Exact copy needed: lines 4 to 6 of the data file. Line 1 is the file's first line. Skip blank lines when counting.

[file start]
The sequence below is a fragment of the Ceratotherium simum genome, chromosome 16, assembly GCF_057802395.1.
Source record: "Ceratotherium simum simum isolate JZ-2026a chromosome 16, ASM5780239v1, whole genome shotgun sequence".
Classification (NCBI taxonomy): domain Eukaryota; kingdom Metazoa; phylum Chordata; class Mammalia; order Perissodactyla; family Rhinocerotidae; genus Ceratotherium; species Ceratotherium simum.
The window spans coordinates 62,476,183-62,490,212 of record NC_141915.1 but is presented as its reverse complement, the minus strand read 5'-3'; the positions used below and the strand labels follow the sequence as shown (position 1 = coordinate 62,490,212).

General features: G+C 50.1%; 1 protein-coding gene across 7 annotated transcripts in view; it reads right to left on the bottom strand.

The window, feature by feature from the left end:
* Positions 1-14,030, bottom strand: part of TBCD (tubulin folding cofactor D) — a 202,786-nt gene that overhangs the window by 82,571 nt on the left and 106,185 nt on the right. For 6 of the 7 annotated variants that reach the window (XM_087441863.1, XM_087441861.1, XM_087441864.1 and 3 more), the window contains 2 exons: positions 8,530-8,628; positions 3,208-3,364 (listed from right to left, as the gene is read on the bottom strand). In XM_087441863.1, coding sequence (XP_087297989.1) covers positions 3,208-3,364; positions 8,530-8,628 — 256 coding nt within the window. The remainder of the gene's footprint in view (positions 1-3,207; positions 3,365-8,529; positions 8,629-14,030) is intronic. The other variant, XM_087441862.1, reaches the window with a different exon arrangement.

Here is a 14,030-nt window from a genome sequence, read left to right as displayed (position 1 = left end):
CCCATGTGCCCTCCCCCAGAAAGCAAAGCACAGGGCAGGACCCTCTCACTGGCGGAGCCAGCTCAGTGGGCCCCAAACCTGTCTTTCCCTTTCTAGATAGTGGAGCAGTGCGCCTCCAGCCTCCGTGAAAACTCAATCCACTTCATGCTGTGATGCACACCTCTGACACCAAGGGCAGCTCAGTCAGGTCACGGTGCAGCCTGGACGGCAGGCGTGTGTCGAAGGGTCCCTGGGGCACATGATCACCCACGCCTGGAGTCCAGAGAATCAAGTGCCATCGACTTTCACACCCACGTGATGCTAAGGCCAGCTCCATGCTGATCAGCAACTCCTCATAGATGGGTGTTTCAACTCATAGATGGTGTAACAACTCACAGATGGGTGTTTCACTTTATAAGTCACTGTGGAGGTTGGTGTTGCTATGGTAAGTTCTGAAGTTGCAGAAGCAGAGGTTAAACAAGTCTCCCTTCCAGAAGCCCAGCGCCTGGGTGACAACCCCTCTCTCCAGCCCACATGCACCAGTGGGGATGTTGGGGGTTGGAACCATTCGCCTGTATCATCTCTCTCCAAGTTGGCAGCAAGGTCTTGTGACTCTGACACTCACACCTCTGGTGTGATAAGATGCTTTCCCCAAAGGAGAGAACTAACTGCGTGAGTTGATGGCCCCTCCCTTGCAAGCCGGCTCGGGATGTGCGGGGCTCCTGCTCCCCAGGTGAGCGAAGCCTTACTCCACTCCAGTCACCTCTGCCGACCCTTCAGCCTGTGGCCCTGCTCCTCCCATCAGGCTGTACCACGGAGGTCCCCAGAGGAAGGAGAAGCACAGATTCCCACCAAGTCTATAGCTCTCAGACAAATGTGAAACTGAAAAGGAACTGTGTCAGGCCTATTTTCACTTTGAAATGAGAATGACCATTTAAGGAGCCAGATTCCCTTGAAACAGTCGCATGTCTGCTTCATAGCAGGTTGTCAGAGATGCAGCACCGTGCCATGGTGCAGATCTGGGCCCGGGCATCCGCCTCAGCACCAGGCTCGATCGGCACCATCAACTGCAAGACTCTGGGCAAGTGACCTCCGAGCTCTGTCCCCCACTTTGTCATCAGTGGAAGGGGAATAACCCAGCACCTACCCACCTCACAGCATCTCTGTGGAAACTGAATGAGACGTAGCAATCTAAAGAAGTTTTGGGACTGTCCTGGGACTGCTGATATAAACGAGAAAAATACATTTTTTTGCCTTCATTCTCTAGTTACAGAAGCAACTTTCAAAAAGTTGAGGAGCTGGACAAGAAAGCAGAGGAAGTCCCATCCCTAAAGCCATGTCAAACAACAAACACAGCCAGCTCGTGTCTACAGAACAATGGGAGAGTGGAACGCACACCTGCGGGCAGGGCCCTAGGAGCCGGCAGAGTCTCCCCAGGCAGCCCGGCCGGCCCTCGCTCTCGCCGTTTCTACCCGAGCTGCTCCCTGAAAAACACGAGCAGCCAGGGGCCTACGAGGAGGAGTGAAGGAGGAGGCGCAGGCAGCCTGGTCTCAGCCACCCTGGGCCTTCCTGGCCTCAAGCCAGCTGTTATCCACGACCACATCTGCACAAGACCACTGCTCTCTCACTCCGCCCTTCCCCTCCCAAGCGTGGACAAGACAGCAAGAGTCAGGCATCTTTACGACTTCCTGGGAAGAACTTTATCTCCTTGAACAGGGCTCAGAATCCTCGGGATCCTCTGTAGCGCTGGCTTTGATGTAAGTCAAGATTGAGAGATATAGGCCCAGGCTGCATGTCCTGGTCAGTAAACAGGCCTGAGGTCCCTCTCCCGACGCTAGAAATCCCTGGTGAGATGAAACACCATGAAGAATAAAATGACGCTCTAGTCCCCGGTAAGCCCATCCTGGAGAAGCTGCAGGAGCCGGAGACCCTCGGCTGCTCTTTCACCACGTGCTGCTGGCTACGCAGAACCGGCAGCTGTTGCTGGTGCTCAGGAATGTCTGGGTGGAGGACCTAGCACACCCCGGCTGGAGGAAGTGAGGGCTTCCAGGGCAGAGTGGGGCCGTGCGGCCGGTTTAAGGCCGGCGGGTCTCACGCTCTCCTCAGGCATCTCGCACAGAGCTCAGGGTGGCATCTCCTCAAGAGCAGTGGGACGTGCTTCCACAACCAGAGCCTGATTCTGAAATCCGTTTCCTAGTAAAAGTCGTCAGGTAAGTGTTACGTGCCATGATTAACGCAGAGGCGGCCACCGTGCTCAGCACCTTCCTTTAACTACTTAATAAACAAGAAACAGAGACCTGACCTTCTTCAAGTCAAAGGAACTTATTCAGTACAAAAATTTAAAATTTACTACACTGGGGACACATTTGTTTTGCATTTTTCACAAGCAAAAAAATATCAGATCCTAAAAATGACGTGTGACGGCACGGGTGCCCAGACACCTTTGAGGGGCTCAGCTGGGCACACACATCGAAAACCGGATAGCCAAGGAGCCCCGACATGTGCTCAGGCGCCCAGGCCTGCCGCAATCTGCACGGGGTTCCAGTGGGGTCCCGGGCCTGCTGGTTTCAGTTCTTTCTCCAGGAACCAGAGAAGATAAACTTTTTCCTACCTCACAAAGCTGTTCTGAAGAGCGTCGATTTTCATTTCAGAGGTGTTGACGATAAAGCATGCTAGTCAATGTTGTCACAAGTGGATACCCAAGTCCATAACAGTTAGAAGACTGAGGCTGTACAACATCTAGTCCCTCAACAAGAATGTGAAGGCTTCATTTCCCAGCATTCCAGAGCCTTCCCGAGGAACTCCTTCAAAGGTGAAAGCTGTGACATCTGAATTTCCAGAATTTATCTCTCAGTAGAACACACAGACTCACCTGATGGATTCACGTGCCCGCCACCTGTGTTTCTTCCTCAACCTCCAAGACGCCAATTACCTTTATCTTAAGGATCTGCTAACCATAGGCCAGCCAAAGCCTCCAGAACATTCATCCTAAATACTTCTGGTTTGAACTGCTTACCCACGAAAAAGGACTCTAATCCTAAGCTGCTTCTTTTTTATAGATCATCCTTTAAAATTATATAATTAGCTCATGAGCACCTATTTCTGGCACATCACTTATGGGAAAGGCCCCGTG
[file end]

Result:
The window spans coordinates 62,476,183-62,490,212 of record NC_141915.1 but is presented as its reverse complement, the minus strand read 5'-3'; the positions used below and the strand labels follow the sequence as shown (position 1 = coordinate 62,490,212).

General features: G+C 50.1%; 1 protein-coding gene across 7 annotated transcripts in view; it reads right to left on the bottom strand.

The window, feature by feature from the left end: